Mrs Dowding said she noted the judgment of Judge Martin Cardinal, in April, who had been satisfied Mrs Danby "had engineered a meeting" with the granddaughter - named during proceedings as B, despite Mrs Danby's explanation.
"There is very clear evidence these events brought about a detriment in B's behaviour and the consequences were serious and profound," added Mrs Dowding.
She said it had never been the case the local authority was "seeking to isolate the child from her family", pointing out that the granddaughter's maternal family "have regular contact".
The judge added "the door is now open to Mrs Danby to seek, at any stage, to enter into constructive dialogue with the local authority - but must understand the granddaughter's needs".
Mrs Dowding said otherwise, the pensioner had the options of applying for a contact order or to vary or discharge the orders she has breached.
Outside court, Mrs Danby said she had been put through "a humiliating ordeal".
Asked if she had been scared in jail however, she laughed, replying: "No, I wasn't scared.
"I don't scare easily."
She described how the day after her arrest she was taken to the Birmingham court but claimed "nobody knew what was going on", when she arrived with security officers.
"I was sat there for three hours, wasting time," said Mrs Danby.
"Then a lady came from the court and said 'Mrs Danby wasn't supposed to be taken here, she was supposed to be taken to (HMP) Foston Hall (in Derby)'.
"So, this is then a 200-mile journey, so they took me in a rickety old van, while I was suffering a loss of sleep."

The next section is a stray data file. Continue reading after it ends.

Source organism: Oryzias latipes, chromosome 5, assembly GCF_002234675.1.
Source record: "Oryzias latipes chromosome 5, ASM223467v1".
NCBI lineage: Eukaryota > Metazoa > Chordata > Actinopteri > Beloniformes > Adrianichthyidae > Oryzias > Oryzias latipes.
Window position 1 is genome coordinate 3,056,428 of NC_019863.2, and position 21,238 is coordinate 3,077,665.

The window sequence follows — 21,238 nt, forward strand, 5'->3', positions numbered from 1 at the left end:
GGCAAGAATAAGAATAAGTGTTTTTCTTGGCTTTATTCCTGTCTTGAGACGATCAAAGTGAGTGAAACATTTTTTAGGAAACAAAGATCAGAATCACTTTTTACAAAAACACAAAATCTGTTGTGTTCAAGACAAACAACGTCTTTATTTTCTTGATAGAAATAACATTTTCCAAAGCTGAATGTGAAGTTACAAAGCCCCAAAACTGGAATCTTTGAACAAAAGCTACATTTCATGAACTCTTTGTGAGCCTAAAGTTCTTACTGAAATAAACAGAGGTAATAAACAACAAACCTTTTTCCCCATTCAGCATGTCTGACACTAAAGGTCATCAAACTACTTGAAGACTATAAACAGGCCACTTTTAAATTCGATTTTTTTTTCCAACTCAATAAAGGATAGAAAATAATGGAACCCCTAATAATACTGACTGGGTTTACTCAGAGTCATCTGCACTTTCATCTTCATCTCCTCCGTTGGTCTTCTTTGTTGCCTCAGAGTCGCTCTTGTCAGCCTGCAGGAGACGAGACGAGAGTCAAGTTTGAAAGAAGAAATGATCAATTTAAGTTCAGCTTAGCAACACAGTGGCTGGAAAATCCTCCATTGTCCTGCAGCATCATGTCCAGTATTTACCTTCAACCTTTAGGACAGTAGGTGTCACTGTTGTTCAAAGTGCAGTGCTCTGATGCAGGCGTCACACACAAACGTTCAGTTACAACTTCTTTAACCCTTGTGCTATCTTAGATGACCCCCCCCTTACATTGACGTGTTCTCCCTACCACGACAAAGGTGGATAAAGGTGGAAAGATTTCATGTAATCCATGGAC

At the all-women prison, she was allocated a cell and claimed the medication she needs to treat her liver disease was taken off her because it could not initially be identified.
"It is very difficult because I cannot believe they'll go to these lengths to pursue a 72-year-old woman who's got a liver disease, just in order to keep control over my granddaughter, which is what they're trying to do.
"I can't tell you anymore about my granddaughter."
Asked about what her views were on the county council's decision to apply for contempt of court proceedings, she replied: "You really don't want to know - there aren't words to describe what I think of Derbyshire County Council."
MP John Hemming, who is calling for family law to be reformed and is chairman of the Justice for Families Campaign Group, was at court supporting Mrs Danby.
The Liberal Democrat member for Birmingham Yardley was made aware of her case by political party colleague Alistair Carmichael, as she is a resident of his Orkney and Shetland constituency.
Mr Hemming said her case was one among many, affecting families up and down the country.
"You've got this poor old granny being traipsed around in handcuffs because she hugged her granddaughter," he said.
"It is ordinary people subject to an abuse of power, and there's many more of these cases going on.
"These are the strange sorts of things that happen in this country."
Source: Yahoo News
Kathleen Danby and the Court of Protection
The Court had the sense to allow Mrs Danby to purge her contempt today and be released. G4S, however, decided that the court order was not enough and they needed permission from the prison service. In the mean time her handbag had been left in Derbyshire and her suitcase left in a hotel in Liverpool. Her tickets had run out to return to Orkney yesterday and she was dumped by the system in Birmingham. Luckily the Daily Mail have agreed to help her get home.